All posts tagged: lost love

Wednesdays with Writers: Finding the deeper truth in fiction, his favorite place in the world, fear of the blank page and rediscovering lost love, Thomas Christopher Greene talks about his stunning new book, IF I FORGET YOU

By Leslie Lindsay  I closed this book for the last time with my heart in my throat and a deep visceral sigh. If I had been alone and not in a car traveling at eighty miles an hour filled with the giddy sounds of 5th grade girls, I might have shed a tear. And then I looked over at my husband, who was driving, and thought, “This life.”  IF I FORGET YOU (released yesterday, June 14 2016 from St. Martin’s Press/Thomas Dunne Books)began for the author as many books do for many authors. It began as a question, “What if?” Simple as that. We all wonder from time to time about that first love, about that person who made such a mark on our lives, it’s stamped on our psyche forever. And then the muse takes over. A story told from a series of fragmented memories, wonderings, a compelling force drawing the ‘what if’ to fruition. . Told from such raw, simple honesty, IF I FORGET YOU is wrapped in an delicately-spun tale of secrets, love, and …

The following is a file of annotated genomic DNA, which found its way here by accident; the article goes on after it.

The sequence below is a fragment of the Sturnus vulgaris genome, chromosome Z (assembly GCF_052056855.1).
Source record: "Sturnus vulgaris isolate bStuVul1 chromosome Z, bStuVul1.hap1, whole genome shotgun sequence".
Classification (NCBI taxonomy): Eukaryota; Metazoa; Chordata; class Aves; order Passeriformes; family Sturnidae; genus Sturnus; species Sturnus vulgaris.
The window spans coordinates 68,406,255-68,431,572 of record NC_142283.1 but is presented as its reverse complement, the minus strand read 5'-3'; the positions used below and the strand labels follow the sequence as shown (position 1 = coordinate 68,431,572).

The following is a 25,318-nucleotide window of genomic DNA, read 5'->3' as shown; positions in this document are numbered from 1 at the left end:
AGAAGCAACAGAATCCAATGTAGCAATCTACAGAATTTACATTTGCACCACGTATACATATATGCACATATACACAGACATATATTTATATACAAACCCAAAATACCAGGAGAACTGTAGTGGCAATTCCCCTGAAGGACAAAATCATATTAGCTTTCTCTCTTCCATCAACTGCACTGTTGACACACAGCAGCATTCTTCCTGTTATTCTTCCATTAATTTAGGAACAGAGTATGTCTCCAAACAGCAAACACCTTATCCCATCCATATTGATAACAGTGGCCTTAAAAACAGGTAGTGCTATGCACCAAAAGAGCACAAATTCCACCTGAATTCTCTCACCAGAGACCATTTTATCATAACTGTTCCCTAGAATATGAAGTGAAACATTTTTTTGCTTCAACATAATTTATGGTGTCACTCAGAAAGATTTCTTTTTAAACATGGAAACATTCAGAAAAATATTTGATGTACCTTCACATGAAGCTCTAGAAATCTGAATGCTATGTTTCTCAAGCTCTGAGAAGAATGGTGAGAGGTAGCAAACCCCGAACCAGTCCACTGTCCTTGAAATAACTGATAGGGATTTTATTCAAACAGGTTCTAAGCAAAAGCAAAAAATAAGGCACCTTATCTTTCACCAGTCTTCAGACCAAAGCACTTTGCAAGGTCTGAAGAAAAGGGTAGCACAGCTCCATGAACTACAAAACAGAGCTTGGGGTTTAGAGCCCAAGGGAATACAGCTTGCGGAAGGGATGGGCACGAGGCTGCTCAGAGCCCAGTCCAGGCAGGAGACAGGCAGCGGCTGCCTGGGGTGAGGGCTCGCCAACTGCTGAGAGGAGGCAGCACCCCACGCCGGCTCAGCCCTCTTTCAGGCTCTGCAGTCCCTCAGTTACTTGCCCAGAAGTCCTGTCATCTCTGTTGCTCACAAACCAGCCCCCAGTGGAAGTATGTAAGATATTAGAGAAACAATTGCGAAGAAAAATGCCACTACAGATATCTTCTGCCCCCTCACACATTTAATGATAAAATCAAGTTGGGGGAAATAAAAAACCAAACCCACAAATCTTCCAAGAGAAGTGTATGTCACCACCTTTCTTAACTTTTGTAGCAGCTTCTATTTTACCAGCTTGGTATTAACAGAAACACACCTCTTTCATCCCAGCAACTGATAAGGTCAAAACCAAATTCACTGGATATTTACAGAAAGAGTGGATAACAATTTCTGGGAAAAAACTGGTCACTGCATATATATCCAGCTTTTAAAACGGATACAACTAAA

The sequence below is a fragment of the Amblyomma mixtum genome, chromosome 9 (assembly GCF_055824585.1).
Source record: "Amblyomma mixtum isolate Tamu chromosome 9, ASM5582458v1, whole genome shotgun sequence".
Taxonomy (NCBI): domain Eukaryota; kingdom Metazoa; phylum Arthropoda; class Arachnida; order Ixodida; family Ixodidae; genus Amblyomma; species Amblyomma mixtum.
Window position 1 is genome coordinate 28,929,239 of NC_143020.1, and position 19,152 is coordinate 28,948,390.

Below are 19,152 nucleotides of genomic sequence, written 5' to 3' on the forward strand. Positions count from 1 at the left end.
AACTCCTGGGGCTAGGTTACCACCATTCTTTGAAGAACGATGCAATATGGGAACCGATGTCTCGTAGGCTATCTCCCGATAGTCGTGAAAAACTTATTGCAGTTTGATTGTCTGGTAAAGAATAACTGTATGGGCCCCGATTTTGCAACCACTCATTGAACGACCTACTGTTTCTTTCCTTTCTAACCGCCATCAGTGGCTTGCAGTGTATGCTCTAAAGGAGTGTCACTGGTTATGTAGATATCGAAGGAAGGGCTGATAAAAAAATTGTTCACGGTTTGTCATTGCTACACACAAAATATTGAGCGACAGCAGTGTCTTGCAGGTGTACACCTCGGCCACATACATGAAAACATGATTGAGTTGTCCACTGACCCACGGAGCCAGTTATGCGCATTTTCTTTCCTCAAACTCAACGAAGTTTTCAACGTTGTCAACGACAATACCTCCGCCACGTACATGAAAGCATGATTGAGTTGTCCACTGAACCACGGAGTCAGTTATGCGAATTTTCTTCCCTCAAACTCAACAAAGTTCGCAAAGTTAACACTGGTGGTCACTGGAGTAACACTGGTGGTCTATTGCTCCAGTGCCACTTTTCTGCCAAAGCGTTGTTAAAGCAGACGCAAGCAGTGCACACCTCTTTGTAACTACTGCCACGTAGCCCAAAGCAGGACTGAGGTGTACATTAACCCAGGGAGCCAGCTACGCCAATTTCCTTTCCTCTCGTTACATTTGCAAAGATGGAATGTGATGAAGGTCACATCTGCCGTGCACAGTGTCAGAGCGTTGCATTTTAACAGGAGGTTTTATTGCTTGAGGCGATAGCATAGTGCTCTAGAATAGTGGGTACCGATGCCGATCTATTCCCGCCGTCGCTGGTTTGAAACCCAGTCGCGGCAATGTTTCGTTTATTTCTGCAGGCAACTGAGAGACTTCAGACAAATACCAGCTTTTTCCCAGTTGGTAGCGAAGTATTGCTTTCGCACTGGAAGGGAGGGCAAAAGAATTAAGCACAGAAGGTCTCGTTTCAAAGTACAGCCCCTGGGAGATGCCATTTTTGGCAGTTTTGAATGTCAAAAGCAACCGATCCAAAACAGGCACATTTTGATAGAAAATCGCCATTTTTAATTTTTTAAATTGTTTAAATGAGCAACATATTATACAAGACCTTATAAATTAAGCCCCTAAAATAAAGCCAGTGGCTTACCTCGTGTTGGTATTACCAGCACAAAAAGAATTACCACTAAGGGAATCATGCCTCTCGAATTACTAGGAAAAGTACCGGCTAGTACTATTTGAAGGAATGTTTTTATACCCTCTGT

Fiction Friday: Blast from the Past

By Leslie Lindsay Welcome back for another “Fiction Friday!”  Here is an “out-take” from my novel-in-progress.  It just doesn’t add to the story, so I chose to remove it.  But I still kind of liked it.  Perhaps it will make it’s way into something else in the future?  I find that I often go off on tangents like this to develop my characters, their backstory, and motivation.  It’s a way for me to “pre-write,” if you will, you know–get the juices flowing before I can tackle my real characters and their real problems.  For now, I am saving all of my out-takes in a document on my computer.  Perhaps they will become inspiration for another project. What do you do with the snippets that no longer work?  Okay, here goes: “There was Ellen, and Conor. They were separated at college.  She was from a working-class Irish-American family who couldn’t afford to send her away to a nice college.  Instead, she went to a small in-state institution not really well-respected, but it was better than nothing.  Conor …